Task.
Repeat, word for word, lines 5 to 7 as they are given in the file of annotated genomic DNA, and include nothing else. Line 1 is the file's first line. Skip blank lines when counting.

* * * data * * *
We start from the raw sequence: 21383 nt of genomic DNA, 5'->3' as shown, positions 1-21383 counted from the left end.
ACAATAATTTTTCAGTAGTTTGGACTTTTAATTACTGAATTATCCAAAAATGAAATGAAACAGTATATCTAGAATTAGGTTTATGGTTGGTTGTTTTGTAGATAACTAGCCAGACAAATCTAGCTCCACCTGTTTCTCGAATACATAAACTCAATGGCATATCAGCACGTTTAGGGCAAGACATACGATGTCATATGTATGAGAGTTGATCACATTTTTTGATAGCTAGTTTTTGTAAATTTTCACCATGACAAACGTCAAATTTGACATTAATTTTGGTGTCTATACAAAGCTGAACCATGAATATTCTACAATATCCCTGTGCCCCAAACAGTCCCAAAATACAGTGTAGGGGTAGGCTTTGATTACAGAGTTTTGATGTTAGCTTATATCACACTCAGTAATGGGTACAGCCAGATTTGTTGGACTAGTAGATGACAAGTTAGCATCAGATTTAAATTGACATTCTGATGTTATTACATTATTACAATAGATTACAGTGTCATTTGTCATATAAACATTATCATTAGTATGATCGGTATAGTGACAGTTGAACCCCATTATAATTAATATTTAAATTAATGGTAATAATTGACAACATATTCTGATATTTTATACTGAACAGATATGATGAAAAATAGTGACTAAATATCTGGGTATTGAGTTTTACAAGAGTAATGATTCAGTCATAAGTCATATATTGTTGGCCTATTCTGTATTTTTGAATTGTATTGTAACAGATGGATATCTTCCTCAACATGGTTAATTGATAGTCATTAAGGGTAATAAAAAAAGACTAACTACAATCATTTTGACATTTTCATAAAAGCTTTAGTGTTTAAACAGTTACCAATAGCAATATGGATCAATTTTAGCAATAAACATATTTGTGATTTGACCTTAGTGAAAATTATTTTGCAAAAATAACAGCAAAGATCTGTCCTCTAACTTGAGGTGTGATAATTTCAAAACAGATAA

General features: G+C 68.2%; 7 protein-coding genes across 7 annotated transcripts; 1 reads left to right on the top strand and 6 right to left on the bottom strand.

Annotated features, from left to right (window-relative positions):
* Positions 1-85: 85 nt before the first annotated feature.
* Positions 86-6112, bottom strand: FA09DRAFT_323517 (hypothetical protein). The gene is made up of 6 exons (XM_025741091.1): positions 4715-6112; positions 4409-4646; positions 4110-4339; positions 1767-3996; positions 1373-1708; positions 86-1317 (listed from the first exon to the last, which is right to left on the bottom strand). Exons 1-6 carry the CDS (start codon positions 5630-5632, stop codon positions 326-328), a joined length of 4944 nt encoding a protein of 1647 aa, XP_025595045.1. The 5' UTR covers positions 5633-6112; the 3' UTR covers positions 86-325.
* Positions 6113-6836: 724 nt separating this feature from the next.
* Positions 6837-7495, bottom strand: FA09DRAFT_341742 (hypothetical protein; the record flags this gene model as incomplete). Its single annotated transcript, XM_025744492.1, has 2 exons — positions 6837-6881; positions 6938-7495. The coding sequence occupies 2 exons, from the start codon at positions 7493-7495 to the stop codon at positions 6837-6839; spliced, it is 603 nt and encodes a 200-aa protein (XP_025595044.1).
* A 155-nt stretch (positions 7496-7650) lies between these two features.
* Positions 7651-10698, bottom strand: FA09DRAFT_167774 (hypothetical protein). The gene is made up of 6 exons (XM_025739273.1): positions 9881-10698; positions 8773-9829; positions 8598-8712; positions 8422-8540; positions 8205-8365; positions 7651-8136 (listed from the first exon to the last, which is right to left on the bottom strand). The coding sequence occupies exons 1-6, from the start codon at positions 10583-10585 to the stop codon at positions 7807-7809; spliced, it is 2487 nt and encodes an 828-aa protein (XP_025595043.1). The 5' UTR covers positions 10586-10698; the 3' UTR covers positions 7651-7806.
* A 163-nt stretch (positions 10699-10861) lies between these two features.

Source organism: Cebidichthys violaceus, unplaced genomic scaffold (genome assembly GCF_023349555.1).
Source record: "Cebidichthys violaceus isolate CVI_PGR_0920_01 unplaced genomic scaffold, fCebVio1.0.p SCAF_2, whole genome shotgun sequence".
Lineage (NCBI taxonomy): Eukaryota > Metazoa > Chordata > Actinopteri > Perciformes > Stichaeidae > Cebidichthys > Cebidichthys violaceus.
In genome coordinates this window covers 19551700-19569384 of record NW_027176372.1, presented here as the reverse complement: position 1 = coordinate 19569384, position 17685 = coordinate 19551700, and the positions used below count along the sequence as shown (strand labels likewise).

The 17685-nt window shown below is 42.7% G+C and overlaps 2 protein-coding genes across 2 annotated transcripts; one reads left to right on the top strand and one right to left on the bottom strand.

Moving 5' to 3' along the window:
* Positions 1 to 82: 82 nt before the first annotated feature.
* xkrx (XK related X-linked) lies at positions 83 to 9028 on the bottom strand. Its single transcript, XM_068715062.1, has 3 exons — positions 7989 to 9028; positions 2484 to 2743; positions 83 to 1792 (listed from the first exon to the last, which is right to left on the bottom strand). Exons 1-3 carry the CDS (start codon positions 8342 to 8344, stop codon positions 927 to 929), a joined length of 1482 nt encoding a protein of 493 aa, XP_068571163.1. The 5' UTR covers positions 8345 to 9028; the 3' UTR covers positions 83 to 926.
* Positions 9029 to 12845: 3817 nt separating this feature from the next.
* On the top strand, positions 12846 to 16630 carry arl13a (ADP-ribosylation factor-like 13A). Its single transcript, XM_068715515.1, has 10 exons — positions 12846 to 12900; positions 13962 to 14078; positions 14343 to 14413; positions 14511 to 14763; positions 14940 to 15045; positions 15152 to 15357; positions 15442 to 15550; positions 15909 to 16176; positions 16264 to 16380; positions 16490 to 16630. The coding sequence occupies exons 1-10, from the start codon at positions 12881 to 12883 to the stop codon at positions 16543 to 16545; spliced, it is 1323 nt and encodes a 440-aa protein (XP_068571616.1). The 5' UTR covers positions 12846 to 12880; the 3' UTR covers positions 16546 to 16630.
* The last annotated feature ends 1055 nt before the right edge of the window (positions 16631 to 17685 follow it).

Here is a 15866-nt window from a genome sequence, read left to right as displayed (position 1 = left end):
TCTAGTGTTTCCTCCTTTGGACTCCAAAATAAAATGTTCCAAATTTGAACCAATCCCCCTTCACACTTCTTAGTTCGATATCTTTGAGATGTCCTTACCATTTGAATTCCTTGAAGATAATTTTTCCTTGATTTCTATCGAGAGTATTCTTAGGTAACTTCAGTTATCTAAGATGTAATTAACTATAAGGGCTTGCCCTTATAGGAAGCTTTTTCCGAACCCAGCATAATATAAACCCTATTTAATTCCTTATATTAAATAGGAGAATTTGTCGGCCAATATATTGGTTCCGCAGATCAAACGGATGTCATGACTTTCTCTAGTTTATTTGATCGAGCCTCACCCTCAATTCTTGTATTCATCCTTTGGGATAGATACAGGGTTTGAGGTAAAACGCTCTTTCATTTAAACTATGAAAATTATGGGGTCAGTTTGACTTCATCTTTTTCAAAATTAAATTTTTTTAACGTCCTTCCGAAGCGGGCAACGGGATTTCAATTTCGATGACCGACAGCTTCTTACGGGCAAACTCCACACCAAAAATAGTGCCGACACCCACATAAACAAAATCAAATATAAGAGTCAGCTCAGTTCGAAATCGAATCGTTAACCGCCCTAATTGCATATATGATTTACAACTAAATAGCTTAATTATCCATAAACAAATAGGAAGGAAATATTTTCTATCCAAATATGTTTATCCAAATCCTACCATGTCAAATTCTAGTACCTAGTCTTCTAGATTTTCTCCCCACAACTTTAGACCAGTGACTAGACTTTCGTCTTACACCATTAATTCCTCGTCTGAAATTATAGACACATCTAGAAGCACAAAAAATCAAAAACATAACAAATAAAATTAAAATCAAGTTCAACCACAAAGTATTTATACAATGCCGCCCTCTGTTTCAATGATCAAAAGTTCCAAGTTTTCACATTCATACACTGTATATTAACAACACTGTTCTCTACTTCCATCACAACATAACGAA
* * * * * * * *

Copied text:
* Positions 1-85: 85 nt before the first annotated feature.
* Positions 86-6112, bottom strand: FA09DRAFT_323517 (hypothetical protein). The gene is made up of 6 exons (XM_025741091.1): positions 4715-6112; positions 4409-4646; positions 4110-4339; positions 1767-3996; positions 1373-1708; positions 86-1317 (listed from the first exon to the last, which is right to left on the bottom strand). Exons 1-6 carry the CDS (start codon positions 5630-5632, stop codon positions 326-328), a joined length of 4944 nt encoding a protein of 1647 aa, XP_025595045.1. The 5' UTR covers positions 5633-6112; the 3' UTR covers positions 86-325.
* Positions 6113-6836: 724 nt separating this feature from the next.